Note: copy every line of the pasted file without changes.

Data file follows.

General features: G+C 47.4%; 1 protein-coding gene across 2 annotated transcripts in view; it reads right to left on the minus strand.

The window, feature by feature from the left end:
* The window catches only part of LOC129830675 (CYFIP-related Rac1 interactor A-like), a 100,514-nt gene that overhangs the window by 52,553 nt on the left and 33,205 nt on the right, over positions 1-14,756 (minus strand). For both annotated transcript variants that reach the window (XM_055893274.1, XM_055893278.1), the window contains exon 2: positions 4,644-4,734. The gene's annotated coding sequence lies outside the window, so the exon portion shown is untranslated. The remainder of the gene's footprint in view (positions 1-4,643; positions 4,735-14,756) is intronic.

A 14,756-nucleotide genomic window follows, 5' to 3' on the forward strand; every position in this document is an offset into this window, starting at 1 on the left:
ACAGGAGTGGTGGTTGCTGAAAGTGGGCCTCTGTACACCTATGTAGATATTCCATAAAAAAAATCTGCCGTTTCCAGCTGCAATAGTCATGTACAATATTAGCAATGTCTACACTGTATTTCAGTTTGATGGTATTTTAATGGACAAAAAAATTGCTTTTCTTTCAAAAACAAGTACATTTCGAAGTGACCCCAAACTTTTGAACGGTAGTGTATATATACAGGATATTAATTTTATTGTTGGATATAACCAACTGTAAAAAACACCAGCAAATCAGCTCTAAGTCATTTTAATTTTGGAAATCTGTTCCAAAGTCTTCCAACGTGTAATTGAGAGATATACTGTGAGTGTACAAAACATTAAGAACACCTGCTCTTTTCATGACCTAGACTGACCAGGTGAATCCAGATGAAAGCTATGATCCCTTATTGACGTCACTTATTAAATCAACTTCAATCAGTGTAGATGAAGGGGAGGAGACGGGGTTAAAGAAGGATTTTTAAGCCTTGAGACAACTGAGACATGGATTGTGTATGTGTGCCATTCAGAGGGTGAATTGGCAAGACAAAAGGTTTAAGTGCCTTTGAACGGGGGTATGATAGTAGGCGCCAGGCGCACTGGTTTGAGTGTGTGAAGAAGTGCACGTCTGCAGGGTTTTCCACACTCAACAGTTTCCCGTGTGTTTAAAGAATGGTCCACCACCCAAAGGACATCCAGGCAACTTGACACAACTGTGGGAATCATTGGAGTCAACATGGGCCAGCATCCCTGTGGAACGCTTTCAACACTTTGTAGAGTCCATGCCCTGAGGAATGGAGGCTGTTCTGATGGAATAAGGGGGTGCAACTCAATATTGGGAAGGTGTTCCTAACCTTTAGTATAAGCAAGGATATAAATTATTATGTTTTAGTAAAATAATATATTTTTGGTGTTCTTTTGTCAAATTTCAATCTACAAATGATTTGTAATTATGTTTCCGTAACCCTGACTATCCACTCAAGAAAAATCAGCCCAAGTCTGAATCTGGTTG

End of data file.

General features: G+C 47.4%; 1 protein-coding gene across 2 annotated transcripts in view; it reads right to left on the minus strand.

The window, feature by feature from the left end:
* The window catches only part of LOC129830675 (CYFIP-related Rac1 interactor A-like), a 100,514-nt gene that overhangs the window by 52,553 nt on the left and 33,205 nt on the right, over positions 1-14,756 (minus strand). For both annotated transcript variants that reach the window (XM_055893274.1, XM_055893278.1), the window contains exon 2: positions 4,644-4,734. The gene's annotated coding sequence lies outside the window, so the exon portion shown is untranslated. The remainder of the gene's footprint in view (positions 1-4,643; positions 4,735-14,756) is intronic.

A 14,756-nucleotide genomic window follows, 5' to 3' on the forward strand; every position in this document is an offset into this window, starting at 1 on the left:
ACAGGAGTGGTGGTTGCTGAAAGTGGGCCTCTGTACACCTATGTAGATATTCCATAAAAAAAATCTGCCGTTTCCAGCTGCAATAGTCATGTACAATATTAGCAATGTCTACACTGTATTTCAGTTTGATGGTATTTTAATGGACAAAAAAATTGCTTTTCTTTCAAAAACAAGTACATTTCGAAGTGACCCCAAACTTTTGAACGGTAGTGTATATATACAGGATATTAATTTTATTGTTGGATATAACCAACTGTAAAAAACACCAGCAAATCAGCTCTAAGTCATTTTAATTTTGGAAATCTGTTCCAAAGTCTTCCAACGTGTAATTGAGAGATATACTGTGAGTGTACAAAACATTAAGAACACCTGCTCTTTTCATGACCTAGACTGACCAGGTGAATCCAGATGAAAGCTATGATCCCTTATTGACGTCACTTATTAAATCAACTTCAATCAGTGTAGATGAAGGGGAGGAGACGGGGTTAAAGAAGGATTTTTAAGCCTTGAGACAACTGAGACATGGATTGTGTATGTGTGCCATTCAGAGGGTGAATTGGCAAGACAAAAGGTTTAAGTGCCTTTGAACGGGGGTATGATAGTAGGCGCCAGGCGCACTGGTTTGAGTGTGTGAAGAAGTGCACGTCTGCAGGGTTTTCCACACTCAACAGTTTCCCGTGTGTTTAAAGAATGGTCCACCACCCAAAGGACATCCAGGCAACTTGACACAACTGTGGGAATCATTGGAGTCAACATGGGCCAGCATCCCTGTGGAACGCTTTCAACACTTTGTAGAGTCCATGCCCTGAGGAATGGAGGCTGTTCTGATGGAATAAGGGGGTGCAACTCAATATTGGGAAGGTGTTCCTAACCTTTAGTATAAGCAAGGATATAAATTATTATGTTTTAGTAAAATAATATATTTTTGGTGTTCTTTTGTCAAATTTCAATCTACAAATGATTTGTAATTATGTTTCCGTAACCCTGACTATCCACTCAAGAAAAATCAGCCCAAGTCTGAATCTGGTTG